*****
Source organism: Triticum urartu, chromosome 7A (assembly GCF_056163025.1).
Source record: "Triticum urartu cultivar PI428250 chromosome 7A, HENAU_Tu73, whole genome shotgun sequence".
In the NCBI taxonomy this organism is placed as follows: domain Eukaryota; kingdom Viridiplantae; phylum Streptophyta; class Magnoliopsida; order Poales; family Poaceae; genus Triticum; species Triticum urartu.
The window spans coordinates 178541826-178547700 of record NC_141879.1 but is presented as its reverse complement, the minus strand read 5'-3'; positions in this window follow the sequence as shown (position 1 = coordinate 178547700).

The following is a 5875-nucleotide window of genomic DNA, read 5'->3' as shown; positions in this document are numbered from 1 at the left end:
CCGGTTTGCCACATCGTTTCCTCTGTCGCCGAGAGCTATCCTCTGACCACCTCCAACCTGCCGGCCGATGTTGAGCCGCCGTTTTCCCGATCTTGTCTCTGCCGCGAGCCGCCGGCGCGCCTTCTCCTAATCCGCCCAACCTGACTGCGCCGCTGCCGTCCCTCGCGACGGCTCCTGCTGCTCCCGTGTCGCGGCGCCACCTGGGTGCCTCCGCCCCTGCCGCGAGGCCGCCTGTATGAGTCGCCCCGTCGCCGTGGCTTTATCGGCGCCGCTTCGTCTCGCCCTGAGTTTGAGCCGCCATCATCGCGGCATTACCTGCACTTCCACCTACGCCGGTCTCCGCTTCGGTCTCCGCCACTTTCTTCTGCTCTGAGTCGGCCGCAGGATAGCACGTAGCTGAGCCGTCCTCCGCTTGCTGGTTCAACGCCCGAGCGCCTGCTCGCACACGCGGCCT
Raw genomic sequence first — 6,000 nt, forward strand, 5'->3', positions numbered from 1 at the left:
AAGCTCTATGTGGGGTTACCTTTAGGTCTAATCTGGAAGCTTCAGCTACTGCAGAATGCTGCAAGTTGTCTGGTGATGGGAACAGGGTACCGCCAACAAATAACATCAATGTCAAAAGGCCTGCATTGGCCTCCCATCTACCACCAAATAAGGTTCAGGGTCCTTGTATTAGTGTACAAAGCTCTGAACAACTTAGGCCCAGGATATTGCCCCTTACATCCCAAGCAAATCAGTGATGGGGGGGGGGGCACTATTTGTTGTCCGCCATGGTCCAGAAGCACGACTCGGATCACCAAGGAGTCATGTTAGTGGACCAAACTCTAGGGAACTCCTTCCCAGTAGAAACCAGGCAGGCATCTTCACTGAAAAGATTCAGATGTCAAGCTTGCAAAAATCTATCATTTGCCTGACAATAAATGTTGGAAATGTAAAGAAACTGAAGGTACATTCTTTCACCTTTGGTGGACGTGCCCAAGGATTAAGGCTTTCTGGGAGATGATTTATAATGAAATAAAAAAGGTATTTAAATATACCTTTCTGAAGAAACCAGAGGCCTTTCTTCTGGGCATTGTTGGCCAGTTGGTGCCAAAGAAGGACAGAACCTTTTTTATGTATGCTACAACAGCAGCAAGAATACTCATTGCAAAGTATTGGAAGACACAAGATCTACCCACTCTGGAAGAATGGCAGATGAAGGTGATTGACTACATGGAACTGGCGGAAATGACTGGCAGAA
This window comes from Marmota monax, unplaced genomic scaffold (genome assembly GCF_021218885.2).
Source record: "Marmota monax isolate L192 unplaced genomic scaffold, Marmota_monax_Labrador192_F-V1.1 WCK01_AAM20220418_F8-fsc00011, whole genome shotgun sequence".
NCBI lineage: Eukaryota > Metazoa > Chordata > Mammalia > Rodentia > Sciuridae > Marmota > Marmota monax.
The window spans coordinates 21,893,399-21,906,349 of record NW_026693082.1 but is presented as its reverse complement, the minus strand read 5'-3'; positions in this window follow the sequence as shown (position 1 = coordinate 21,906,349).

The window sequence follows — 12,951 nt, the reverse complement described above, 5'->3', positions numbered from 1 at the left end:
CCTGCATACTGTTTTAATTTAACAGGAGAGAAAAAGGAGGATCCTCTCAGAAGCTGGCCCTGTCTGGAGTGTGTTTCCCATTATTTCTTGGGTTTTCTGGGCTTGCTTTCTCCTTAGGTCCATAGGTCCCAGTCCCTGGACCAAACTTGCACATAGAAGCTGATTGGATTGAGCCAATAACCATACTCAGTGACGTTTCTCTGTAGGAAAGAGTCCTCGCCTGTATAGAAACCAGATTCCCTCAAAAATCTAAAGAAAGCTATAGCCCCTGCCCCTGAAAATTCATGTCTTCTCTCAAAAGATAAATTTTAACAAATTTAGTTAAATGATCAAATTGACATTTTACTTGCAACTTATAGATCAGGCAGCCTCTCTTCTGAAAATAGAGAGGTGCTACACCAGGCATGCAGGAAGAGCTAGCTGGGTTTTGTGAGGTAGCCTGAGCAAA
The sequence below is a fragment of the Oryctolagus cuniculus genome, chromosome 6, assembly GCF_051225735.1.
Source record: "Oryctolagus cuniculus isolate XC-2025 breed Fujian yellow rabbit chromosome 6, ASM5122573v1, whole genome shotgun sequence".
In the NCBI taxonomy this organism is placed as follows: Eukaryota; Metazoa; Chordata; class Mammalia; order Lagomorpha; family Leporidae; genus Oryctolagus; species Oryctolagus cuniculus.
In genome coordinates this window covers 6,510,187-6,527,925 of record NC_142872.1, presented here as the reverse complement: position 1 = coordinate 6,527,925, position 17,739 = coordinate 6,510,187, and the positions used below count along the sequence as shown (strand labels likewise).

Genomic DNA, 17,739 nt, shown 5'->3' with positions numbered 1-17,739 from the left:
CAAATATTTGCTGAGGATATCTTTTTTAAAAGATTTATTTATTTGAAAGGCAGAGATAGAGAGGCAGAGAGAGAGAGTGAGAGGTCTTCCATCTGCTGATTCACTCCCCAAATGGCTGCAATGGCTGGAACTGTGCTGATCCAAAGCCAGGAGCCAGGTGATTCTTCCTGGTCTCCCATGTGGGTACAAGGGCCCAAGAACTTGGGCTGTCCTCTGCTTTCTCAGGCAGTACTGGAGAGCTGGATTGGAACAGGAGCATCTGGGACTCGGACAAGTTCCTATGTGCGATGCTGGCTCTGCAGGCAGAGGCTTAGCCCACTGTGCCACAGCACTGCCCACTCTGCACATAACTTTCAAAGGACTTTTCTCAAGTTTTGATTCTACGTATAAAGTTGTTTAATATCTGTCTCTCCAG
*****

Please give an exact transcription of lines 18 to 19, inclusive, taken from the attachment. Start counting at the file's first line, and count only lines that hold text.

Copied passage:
In genome coordinates this window covers 6,510,187-6,527,925 of record NC_142872.1, presented here as the reverse complement: position 1 = coordinate 6,527,925, position 17,739 = coordinate 6,510,187, and the positions used below count along the sequence as shown (strand labels likewise).

Genomic DNA, 17,739 nt, shown 5'->3' with positions numbered 1-17,739 from the left: